Analysis: Will Sa'ad Hariri's coalition stand its ground while forming government?

The prime minister-designate appears to be sinking rapidly in the Lebanese mud.

steinmeier and hariri 248.88 (photo credit: AP)
steinmeier and hariri 248.88
(photo credit: AP)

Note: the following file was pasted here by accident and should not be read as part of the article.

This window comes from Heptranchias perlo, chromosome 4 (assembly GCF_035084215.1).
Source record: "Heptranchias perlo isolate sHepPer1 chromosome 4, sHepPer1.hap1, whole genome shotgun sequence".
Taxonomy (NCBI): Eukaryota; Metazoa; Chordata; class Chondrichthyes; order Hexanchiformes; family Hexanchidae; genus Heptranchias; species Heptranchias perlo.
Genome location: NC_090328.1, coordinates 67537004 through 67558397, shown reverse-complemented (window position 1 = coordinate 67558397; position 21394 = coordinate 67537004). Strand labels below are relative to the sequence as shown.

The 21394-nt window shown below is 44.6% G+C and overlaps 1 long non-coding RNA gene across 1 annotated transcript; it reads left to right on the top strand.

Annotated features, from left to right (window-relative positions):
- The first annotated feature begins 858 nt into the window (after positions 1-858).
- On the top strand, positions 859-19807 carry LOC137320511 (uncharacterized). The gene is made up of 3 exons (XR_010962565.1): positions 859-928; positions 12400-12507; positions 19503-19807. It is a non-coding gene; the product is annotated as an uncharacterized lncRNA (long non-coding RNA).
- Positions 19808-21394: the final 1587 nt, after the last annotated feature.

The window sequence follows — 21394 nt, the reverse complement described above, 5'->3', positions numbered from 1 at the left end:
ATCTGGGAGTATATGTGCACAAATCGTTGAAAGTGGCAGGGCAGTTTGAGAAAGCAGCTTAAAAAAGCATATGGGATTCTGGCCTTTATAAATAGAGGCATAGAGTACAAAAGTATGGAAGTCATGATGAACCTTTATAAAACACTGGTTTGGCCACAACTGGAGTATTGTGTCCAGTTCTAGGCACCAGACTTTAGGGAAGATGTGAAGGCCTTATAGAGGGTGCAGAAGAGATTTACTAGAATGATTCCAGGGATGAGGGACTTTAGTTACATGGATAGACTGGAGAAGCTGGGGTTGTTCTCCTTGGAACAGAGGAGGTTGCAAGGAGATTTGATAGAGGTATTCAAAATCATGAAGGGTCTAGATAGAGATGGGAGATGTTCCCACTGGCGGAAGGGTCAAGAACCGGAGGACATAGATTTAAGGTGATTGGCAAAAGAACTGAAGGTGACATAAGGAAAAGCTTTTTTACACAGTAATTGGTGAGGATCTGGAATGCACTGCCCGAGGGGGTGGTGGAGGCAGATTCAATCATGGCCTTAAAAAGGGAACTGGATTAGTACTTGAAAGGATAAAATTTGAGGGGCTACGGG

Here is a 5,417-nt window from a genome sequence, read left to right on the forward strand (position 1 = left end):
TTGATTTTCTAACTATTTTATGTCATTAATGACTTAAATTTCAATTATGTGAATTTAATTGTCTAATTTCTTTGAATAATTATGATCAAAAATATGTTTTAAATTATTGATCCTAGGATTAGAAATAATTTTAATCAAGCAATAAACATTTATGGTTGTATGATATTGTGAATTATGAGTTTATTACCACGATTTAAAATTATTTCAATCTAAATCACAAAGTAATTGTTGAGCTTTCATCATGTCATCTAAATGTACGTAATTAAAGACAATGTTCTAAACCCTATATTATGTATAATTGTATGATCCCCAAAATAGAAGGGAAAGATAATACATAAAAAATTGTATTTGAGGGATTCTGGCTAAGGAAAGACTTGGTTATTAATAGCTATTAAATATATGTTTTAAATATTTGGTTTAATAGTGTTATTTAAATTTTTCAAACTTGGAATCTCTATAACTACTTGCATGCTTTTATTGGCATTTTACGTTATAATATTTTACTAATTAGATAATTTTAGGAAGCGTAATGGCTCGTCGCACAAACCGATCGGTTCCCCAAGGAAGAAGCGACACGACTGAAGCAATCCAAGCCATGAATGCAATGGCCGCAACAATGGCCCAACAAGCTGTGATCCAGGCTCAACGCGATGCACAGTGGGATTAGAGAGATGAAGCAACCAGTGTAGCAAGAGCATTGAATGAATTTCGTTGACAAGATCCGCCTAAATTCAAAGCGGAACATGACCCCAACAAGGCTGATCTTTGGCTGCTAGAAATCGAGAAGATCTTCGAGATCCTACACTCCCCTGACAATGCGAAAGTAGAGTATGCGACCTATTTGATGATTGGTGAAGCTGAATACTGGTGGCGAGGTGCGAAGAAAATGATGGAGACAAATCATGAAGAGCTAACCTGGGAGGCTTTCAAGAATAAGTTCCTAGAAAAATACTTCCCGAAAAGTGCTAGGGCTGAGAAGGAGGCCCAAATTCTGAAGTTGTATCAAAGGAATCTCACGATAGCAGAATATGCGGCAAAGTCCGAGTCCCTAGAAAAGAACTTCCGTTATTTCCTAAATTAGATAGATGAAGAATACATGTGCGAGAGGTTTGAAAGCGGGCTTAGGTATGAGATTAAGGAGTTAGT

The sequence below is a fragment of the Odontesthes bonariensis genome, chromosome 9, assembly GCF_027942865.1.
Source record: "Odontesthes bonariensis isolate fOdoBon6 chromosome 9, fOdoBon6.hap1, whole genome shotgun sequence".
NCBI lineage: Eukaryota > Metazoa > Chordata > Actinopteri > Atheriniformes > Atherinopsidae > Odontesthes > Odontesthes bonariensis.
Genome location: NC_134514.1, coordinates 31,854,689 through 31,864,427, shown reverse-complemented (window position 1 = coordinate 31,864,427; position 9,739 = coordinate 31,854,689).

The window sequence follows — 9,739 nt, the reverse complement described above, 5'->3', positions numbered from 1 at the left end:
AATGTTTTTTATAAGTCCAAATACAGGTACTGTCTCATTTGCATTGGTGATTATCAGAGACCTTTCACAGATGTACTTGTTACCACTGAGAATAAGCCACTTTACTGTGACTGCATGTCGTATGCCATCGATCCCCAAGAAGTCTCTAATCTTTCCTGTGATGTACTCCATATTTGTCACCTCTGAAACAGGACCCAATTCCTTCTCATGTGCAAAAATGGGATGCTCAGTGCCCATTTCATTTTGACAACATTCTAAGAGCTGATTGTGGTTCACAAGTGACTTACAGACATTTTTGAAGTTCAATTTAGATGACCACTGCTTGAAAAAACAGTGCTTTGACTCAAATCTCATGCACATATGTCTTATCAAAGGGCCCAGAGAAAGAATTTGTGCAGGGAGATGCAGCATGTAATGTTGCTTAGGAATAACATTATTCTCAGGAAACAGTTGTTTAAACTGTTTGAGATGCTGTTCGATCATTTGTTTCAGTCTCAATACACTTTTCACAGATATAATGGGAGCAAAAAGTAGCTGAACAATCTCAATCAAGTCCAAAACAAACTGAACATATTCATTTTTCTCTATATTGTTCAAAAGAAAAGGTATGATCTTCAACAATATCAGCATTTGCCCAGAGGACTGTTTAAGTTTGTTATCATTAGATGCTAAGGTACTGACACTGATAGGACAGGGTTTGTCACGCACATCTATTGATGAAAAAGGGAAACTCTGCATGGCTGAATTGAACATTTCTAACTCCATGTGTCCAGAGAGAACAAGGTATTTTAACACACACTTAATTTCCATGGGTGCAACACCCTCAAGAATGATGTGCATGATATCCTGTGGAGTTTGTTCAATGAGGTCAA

More than a month after the elections, the process of forming a new government in Lebanon has reached an impasse leading to renewed anxiety in the Middle East as well as in the world at large. Prime minister-designate Sa'ad Hariri, son of slain former prime minister Rafik Hariri, appears to be sinking rapidly in the proverbial Lebanese mud. After a number of meetings with the leaders of all the parties - coalition and opposition, including Hizbullah's Hassan Nasrallah - he is no closer to achieving his goal. Despite predictions to the contrary, the coalition led by Hariri increased its majority in the elections; it now musters 71 representatives in the parliament while the opposition has 57. This came as a shock to Hizbullah, which had had high hopes of winning power through democratic means. Theoretically, a government could have been set up within days. But this is Lebanon, a country divided along religious and ethnic lines where Hizbullah is backed by powerful allies such as Iran and Syria. Hariri and his fellow politicians of the March 14 movement - so called after the date of the Cedar Revolution - mass demonstration staged by the majority parties in 2005 after the assassination of Rafik Hariri - are only too well aware of the fact that to bring the country the conciliation needed to tackle its severe economic problems they must include opposition parties in their government. And that means Hizbullah, the de facto leader of the opposition. Such a move would pacify Syria and Iran. Immediately after being asked to form the new government, Hariri therefore declared that he wanted "a national unity government." Having lost its bid to gain power through democratic means, the opposition is ready to come in but under its own terms: it demands a third of the cabinet ministers, 10 out of 30 - something the coalition could live with - but with veto on all important government decisions. This is what Hizbullah had obtained in the previous government following the Doha agreement in May 2008 which put an end to months of strife. What is at stake here is Hizbullah status as a state within a state, with its own armed militia, in defiance of a number of accords within Lebanon (such as the 1989 Taif agreement) and Security Council Resolutions 1559 and 1701, which put an end to the Second Lebanon War. Hizbullah wants at all cost to remain free to act as it sees fit, first and foremost concerning the flow of arms smuggled to the organization from Syria, and to be able to control any decision regarding Israel such as the fate of the so called "Shaba Farms," or Mount Dov. The recently released UN report on Resolution 1701 emphasized the nonimplementation of the dispositions concerning the weapons held by Hizbullah and the continuation of smuggling through the porous Syrian-Lebanese border. Saudi Arabia and Egypt, which lead the pragmatic Arab camp, have been trying to persuade Syria to pressure Hizbullah to accept a compromise. This is a new phenomenon. Relations between Riyadh and Cairo on the one hand, and Damascus on the other, had been tense since the assassination of Rafik Hariri, often blamed on Syrian President Bashar Assad; they worsened when it was discovered in November 2008 that Hizbullah had set up a terror cell in Egypt. However, a common preoccupation with Lebanon led Saudi King Abdullah and Egyptian President Mubarak to reassess their position. They met twice, first in Jeddah and the following day in Sharm a-Sheikh; one of the king's sons was dispatched to Damascus for talks with Assad. This past Tuesday, an Egyptian delegation went to Syria, ostensibly to further reconciliation talks between Fatah and Hamas (whose leaders reside in Damascus) and the liberation of St.-Sgt. Gilad Schalit, but also to discuss the situation in Lebanon. Rumors were also rife about a meeting between Assad and Hariri, perhaps in the course of a summit meeting in Damascus, with the participation of the Saudi king and the Lebanese president, to resolve all outstanding issues and pave the way for the formation of a new Lebanese government. However, some of Hariri's allies - the leaders of the Christian parties and a number of prominent Sunni politicians - condemned the scheme and stated that Hariri would not go to Damascus until a government was formed, adding that it was in Lebanon, and not in Syria, that the decisions would be taken in accordance to Lebanese interests. If Hariri had indeed intended to go to Damascus, he shelved the idea - at least temporarily. According to a renewed spate of rumors, the summit will be held next week, but without Hariri, who will only travel to Syria after the formation of the government. He is probably not too keen to meet with Assad, who allegedly had his father killed, but after all he already met with Nasrallah, whose organization purportedly carried out the deed. Incidentally, according to reports in the Lebanese press Nasrallah himself made a surprise and highly secret trip to see his patron Assad in Damascus. The United States and France are also doing all they can to bring Syria to pressure Hizbullah into a more conciliatory position. In fact, since Barack Obama was elected, talk about the "axis of evil" has not been heard concerning Syria; a number of congressional delegations have visited Damascus, and there was also a US military delegation. George Mitchell was there last week and it seems that Washington is getting ready to send a new ambassador to Syria (the last one was recalled following the assassination of Rafik Hariri). So far Syria, basking in all that international attention, has given no indication that it is ready to act... In what must have been a very busy week, there was also a visitor from France: Claude Guéant, general secretary of the President's Office and a close confident of Nicolas Sarkozy. This week Foreign Minister Bernard Kouchner will be in Damascus, where the annual meeting of French ambassadors to the Middle East will be held. This will not be his first visit to the country; he was there a number of times. President Sarkozy himself hosted Assad in Paris last year. Israel is closely monitoring the developments. Prime Minister Netanyahu has stated clearly that in the event that Hizbullah were included in the next Lebanese government, Lebanon would be held responsible in case of an attack against Israel by the organization. There are problems within the coalition as well. While Christian parties and Hariri's Sunni block vehemently oppose giving Hizbullah veto power, veteran Druse leader Walid Jumblatt, head of the Progressive Socialist Party, has held a meeting with Nasrallah and appears more receptive to his demands. His position is that one must take in account the fact that Shi'ites are the largest ethnic group in Lebanon. A few days ago a delegation of Hizbullah religious leaders paid a ceremonial visit to Druse religions leaders; according to media reports, they agreed to a sulha reconciliation, after the bloody clashes between Hizbullah militants and the Druse militia in West Beirut in May. Having won a clear and undisputed victory in democratic elections, Sa'ad Hariri is still seeking a way to form the government Lebanon desperately needs to tackle the economic crisis and to bring some form of reconciliation between all Lebanese. So far Egypt, Saudi Arabia, the United States and France have tried to help but with little result. Syria, Iran and Hizbullah show no sign of being ready to move one inch from their intransigent stands. So what is going to happen? It may very well be that the parties that won the elections, and enjoy the support of the West and of moderate Arab states, will have to give in. Syria and Iran would then be able to claim another victory which would go a long way towards reinforcing their position in the Middle East. But if the coalition decides to stand its ground, there may very well be another round of bloody fighting in Lebanon. The writer, a former ambassador to Egypt, is a fellow of The Jerusalem Center for Public Affairs and editor of